The Hispanic Community Health Study/Study of Latinos Community and Surrounding Areas Study: sample, design, and procedures.

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DOI: 10.1016/j.annepidem.2018.11.002; PMCID: PMC6415666


PURPOSE: We describe the sample, design, and procedures for the Community and Surrounding Areas Study (CASAS), an ancillary to the Hispanic Community Health Study/Study of Latinos (HCHS/SOL). The aim of SOL CASAS was to test an ecological model of macro- and micro-neighborhood environment factors, intermediate behavioral (physical activity) and psychosocial (e.g., depression and stress) mechanisms, and changes in cardiometabolic health in Hispanics/Latinos.

METHODS: Between 2015 and 2017, approximately 6 years after the HCHS/SOL baseline (2008-2011), 1776 San Diego HCHS/SOL participants enrolled in SOL CASAS and completed a repeat physical activity assessment. Participants' residential addresses were geoprocessed, and macroenvironmental features of the home were derived from publicly available data concurrent with the HCHS/SOL baseline and Visit 2 (2014-2017). Microscale environmental attributes were coded for 943 unique routes for 1684 participants, with a validated observational tool, concurrent with Visit 2, for SOL CASAS participants only.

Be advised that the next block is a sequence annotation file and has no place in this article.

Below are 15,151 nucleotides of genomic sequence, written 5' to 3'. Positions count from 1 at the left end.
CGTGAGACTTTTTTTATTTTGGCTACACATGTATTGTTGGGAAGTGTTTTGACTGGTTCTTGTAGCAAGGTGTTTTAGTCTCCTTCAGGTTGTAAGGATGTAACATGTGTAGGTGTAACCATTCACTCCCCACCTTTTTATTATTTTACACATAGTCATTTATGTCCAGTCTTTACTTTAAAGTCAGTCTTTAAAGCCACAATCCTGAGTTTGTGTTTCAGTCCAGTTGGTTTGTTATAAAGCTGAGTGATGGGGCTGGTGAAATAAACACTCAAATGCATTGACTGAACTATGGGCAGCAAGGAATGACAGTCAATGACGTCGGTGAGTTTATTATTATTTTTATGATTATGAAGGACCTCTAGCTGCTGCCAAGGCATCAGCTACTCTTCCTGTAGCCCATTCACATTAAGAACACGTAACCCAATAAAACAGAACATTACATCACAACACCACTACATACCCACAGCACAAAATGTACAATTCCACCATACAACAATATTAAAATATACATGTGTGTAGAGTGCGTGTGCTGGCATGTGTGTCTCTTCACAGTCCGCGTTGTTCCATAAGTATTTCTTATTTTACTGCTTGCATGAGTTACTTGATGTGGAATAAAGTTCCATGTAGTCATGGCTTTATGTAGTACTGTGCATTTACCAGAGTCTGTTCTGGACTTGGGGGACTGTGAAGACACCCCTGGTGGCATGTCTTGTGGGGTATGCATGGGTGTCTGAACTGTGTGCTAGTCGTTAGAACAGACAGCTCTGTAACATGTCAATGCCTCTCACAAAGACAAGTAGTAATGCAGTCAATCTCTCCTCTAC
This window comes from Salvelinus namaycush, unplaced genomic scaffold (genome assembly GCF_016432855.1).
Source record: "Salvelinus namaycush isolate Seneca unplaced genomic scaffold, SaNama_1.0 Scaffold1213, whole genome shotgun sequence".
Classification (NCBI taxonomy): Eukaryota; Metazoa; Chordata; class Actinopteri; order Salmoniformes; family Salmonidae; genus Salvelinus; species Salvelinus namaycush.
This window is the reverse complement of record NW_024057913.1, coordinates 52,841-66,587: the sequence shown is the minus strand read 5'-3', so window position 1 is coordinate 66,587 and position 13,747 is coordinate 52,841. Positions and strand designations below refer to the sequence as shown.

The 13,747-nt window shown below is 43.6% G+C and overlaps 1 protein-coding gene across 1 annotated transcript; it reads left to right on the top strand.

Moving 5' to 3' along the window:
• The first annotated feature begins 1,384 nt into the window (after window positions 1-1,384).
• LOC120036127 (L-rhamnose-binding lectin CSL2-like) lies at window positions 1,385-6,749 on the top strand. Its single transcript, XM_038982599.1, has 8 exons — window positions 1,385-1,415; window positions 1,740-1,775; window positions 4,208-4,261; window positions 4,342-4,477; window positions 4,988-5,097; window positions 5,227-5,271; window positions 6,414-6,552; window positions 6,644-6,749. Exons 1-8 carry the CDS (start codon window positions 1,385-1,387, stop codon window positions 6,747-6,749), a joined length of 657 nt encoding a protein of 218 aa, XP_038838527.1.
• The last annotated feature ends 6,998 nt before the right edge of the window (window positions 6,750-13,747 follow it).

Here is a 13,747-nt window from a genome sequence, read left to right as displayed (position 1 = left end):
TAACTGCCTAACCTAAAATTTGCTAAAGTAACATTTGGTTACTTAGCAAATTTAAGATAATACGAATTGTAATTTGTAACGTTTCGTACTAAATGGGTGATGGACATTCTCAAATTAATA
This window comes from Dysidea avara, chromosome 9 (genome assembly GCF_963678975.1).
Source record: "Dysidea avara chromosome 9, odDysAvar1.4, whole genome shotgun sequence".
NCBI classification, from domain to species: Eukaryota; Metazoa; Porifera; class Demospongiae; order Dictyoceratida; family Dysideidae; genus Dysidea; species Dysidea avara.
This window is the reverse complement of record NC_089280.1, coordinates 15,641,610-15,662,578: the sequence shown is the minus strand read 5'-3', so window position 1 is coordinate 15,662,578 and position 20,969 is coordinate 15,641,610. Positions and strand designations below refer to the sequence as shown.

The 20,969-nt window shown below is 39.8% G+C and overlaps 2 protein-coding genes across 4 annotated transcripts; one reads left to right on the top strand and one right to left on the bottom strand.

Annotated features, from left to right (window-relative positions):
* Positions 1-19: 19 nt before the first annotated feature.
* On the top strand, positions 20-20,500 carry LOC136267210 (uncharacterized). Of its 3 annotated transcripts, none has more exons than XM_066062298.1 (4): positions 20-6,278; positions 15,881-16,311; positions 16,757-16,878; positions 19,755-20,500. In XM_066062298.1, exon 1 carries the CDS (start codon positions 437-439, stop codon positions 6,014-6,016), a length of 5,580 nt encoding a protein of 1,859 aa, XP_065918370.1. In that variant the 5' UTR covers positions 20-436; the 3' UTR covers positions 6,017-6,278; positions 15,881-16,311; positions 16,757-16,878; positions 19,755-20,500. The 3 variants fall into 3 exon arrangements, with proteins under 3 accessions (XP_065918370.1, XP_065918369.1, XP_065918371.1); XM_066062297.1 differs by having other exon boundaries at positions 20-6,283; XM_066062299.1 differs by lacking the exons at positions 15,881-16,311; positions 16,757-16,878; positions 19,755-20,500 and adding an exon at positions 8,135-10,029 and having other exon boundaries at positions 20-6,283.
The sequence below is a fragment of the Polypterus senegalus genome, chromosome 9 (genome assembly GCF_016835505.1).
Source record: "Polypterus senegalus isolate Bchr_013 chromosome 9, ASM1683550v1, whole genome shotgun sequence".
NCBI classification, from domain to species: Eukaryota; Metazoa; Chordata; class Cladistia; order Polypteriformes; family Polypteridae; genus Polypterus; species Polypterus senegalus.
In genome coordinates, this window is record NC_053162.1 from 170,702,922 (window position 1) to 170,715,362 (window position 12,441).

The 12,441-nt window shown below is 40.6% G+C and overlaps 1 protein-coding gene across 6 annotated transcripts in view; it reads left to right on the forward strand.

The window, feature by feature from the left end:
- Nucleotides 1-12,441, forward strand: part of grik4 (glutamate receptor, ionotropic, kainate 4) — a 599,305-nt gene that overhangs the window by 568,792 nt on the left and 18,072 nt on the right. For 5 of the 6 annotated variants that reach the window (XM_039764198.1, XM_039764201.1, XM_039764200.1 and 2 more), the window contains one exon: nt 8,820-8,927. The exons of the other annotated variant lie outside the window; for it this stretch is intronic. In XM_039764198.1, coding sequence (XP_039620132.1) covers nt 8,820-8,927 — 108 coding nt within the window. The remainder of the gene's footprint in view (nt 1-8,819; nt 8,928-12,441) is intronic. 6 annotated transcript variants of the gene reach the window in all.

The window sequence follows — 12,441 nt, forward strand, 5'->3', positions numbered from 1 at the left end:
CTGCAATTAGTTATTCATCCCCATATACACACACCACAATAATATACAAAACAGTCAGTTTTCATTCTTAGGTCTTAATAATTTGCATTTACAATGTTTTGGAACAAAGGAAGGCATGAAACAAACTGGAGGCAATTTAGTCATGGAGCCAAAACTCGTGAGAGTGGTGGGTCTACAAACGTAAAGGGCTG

RESULTS: Of 2520 HCHS/SOL participants approached, 70.5% enrolled (mean age 55.3 years; 94% Mexican; 67.5% female). Accelerometer adherence (three or more days with at least 10 hours wear time) was outstanding (94%).

CONCLUSIONS: With its more comprehensive ecological model and well-characterized Hispanic/Latino population, SOL CASAS will advance the science concerning the contribution of neighborhood factors to cardiometabolic health.

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Annals of epidemiology



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MeSH Keywords

Adult; Aged; Cardiovascular Diseases; Cohort Studies; Community-Based Participatory Research; Depression; Environment; Exercise; Female; Hispanic Americans; Humans; Male; Middle Aged; Prospective Studies; Public Health; Research Design; Residence Characteristics; Risk Factors; Social Class; Social Environment; United States


Cardiovascular; Depression; Environment; Hispanic; Latino; Neighborhood; Physical activity; Risk factors

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